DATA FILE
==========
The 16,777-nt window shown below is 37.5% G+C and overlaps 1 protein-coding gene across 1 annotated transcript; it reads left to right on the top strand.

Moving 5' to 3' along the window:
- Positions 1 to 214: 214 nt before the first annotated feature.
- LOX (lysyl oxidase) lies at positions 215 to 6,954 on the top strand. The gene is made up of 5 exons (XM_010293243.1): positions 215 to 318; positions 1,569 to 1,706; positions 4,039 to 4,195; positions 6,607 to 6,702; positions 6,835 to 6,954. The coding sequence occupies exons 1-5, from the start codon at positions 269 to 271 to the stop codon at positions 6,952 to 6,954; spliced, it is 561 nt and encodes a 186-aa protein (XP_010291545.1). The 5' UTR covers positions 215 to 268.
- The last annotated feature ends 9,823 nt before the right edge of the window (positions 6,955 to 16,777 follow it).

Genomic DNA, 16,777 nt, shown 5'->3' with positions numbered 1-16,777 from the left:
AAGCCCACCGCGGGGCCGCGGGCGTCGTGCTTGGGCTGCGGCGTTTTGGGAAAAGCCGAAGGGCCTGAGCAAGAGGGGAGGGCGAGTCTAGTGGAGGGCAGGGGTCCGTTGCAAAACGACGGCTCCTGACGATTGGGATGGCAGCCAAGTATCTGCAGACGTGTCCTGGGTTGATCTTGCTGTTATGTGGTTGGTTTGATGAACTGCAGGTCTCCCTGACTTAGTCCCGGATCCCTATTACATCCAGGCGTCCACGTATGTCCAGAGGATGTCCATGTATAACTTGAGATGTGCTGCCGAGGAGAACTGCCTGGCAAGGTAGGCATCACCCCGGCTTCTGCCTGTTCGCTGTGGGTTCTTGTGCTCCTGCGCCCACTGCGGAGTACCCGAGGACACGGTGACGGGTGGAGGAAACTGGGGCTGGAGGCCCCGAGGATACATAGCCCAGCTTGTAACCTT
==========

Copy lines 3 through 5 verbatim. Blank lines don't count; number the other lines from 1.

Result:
- Positions 1 to 214: 214 nt before the first annotated feature.
- LOX (lysyl oxidase) lies at positions 215 to 6,954 on the top strand. The gene is made up of 5 exons (XM_010293243.1): positions 215 to 318; positions 1,569 to 1,706; positions 4,039 to 4,195; positions 6,607 to 6,702; positions 6,835 to 6,954. The coding sequence occupies exons 1-5, from the start codon at positions 269 to 271 to the stop codon at positions 6,952 to 6,954; spliced, it is 561 nt and encodes a 186-aa protein (XP_010291545.1). The 5' UTR covers positions 215 to 268.
- The last annotated feature ends 9,823 nt before the right edge of the window (positions 6,955 to 16,777 follow it).